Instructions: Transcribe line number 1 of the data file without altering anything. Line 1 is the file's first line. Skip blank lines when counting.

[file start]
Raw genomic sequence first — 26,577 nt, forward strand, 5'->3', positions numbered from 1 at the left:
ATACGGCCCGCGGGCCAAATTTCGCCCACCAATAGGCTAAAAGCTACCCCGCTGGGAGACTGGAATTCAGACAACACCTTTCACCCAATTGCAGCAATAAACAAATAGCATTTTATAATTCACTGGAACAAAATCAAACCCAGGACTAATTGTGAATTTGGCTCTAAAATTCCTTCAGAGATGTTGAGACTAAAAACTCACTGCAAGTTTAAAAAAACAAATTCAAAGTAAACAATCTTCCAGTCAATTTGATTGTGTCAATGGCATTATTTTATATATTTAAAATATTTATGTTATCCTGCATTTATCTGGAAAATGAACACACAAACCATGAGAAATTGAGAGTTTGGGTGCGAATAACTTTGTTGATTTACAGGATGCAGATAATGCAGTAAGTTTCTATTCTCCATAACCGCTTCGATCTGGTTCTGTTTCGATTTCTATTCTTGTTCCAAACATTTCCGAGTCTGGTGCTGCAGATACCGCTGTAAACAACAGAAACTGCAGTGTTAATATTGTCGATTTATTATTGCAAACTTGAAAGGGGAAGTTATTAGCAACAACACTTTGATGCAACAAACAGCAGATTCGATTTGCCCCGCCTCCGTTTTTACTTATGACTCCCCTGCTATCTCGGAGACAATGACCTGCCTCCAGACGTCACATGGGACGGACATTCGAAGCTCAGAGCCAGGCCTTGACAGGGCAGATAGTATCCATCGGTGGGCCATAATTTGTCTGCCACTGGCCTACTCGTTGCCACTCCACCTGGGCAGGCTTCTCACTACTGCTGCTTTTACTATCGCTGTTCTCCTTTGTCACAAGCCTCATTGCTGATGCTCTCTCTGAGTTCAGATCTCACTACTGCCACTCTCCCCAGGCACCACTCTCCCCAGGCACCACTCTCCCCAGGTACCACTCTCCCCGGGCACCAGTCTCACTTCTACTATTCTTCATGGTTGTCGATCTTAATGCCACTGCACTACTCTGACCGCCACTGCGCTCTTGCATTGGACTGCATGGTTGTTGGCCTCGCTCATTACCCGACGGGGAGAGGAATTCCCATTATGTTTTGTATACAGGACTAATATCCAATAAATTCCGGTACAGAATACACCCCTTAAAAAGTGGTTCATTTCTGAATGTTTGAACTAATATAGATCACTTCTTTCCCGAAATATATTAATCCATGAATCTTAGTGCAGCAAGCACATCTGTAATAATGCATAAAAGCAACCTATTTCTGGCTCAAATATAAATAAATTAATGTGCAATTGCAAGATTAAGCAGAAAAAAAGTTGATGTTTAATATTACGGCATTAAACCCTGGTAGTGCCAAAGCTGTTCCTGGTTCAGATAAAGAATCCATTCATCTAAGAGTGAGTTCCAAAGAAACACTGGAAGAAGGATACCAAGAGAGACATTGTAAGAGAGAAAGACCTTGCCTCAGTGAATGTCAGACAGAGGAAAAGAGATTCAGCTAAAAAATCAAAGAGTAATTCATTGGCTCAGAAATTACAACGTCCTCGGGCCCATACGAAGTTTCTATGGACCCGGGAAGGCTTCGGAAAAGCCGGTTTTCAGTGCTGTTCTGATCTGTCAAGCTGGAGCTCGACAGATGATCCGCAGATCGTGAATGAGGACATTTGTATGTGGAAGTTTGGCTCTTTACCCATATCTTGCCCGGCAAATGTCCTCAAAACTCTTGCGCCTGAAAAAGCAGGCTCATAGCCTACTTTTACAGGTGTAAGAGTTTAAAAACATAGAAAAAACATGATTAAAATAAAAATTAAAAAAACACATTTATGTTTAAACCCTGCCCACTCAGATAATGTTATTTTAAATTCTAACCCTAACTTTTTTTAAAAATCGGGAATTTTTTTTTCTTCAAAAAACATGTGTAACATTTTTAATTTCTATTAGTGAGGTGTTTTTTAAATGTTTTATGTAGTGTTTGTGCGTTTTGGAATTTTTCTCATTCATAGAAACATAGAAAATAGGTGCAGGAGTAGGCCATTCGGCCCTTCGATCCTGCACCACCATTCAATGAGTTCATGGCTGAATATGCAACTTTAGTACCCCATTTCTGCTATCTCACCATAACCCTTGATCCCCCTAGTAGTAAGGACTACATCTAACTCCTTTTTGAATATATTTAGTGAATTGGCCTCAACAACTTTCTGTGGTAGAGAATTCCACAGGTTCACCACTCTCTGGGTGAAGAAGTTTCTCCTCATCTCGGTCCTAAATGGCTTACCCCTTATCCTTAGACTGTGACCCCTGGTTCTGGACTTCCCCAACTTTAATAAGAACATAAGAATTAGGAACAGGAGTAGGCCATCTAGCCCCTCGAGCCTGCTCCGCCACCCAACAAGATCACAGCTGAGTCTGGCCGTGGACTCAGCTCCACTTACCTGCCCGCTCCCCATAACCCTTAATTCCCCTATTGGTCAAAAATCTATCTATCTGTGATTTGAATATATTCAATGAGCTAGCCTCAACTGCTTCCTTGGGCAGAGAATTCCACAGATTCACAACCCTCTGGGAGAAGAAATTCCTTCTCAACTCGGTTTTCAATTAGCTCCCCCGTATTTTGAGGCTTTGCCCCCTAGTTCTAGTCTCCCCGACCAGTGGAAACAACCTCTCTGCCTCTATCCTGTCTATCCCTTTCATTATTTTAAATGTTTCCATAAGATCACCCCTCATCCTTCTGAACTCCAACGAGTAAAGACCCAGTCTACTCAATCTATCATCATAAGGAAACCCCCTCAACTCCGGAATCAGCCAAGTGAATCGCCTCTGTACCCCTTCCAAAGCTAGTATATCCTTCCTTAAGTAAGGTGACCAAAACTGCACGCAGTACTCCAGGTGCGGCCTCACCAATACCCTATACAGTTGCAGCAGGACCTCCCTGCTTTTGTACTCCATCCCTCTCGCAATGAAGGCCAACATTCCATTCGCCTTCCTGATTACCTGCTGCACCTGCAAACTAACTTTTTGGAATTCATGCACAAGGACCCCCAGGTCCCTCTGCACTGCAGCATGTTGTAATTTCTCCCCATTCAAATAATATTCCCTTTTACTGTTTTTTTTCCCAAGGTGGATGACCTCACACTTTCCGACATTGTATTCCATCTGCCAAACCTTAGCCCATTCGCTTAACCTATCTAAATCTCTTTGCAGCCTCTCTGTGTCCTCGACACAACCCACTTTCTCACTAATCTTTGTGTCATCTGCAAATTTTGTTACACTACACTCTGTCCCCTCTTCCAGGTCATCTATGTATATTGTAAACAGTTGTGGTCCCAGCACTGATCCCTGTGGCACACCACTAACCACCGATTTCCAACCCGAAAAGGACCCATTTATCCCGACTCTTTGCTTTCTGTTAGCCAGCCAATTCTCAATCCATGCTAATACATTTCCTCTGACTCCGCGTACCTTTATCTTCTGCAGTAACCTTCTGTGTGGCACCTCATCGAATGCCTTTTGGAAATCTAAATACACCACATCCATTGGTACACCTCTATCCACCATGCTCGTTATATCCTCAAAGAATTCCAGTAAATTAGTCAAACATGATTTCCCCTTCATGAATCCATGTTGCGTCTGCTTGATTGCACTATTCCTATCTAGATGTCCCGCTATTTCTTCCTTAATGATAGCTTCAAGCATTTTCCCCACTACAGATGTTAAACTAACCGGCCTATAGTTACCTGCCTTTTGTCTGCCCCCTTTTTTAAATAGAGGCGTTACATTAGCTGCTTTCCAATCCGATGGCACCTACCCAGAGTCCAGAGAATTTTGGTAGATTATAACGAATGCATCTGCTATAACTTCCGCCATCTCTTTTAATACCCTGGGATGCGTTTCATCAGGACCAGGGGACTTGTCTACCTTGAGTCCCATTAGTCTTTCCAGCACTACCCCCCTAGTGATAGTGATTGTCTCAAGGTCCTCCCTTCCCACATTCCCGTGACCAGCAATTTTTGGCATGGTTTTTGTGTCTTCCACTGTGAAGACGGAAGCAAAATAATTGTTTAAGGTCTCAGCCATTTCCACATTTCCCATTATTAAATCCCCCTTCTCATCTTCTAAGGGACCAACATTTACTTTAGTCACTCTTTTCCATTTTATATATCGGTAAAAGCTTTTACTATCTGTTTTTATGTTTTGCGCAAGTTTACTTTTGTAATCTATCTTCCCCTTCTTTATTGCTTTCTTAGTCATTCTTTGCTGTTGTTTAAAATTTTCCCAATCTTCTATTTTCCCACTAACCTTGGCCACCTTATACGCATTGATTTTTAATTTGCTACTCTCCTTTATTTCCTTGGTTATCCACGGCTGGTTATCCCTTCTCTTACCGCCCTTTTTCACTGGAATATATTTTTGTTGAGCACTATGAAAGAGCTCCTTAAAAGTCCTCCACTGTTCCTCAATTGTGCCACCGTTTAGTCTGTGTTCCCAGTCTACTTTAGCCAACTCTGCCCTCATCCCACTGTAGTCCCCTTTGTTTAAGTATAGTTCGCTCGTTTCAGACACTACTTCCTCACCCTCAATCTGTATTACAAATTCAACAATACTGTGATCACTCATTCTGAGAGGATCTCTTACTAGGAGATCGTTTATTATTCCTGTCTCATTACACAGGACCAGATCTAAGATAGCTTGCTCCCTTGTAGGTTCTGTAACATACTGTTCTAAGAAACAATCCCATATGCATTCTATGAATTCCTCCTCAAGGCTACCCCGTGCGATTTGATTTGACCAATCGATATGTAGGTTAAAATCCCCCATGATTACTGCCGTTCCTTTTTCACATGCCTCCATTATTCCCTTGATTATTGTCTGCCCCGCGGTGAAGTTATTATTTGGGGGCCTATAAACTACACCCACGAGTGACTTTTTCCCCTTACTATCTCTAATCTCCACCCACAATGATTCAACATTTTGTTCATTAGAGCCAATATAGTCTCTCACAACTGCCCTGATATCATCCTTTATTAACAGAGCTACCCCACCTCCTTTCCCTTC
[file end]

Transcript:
Raw genomic sequence first — 26,577 nt, forward strand, 5'->3', positions numbered from 1 at the left: